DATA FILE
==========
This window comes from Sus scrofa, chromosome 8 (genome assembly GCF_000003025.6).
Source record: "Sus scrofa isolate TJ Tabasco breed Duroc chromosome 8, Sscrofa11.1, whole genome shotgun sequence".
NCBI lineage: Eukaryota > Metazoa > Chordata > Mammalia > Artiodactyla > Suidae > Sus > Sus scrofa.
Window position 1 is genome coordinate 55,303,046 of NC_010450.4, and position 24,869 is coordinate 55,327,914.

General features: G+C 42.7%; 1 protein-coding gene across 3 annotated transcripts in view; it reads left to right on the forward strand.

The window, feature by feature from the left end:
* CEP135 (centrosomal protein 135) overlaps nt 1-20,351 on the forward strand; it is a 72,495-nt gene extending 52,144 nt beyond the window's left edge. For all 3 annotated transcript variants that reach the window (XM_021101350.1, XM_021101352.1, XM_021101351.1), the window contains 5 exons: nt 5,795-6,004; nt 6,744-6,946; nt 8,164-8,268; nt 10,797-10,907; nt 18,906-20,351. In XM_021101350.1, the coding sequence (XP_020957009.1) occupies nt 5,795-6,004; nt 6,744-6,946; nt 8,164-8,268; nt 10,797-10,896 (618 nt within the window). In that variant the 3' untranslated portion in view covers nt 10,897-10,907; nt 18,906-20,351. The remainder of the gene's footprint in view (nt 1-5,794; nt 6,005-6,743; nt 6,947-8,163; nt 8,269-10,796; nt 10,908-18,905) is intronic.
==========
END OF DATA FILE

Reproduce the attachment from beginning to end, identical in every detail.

This window comes from Sus scrofa, chromosome 8 (genome assembly GCF_000003025.6).
Source record: "Sus scrofa isolate TJ Tabasco breed Duroc chromosome 8, Sscrofa11.1, whole genome shotgun sequence".
NCBI lineage: Eukaryota > Metazoa > Chordata > Mammalia > Artiodactyla > Suidae > Sus > Sus scrofa.
Window position 1 is genome coordinate 55,303,046 of NC_010450.4, and position 24,869 is coordinate 55,327,914.

General features: G+C 42.7%; 1 protein-coding gene across 3 annotated transcripts in view; it reads left to right on the forward strand.

The window, feature by feature from the left end:
* CEP135 (centrosomal protein 135) overlaps nt 1-20,351 on the forward strand; it is a 72,495-nt gene extending 52,144 nt beyond the window's left edge. For all 3 annotated transcript variants that reach the window (XM_021101350.1, XM_021101352.1, XM_021101351.1), the window contains 5 exons: nt 5,795-6,004; nt 6,744-6,946; nt 8,164-8,268; nt 10,797-10,907; nt 18,906-20,351. In XM_021101350.1, the coding sequence (XP_020957009.1) occupies nt 5,795-6,004; nt 6,744-6,946; nt 8,164-8,268; nt 10,797-10,896 (618 nt within the window). In that variant the 3' untranslated portion in view covers nt 10,897-10,907; nt 18,906-20,351. The remainder of the gene's footprint in view (nt 1-5,794; nt 6,005-6,743; nt 6,947-8,163; nt 8,269-10,796; nt 10,908-18,905) is intronic.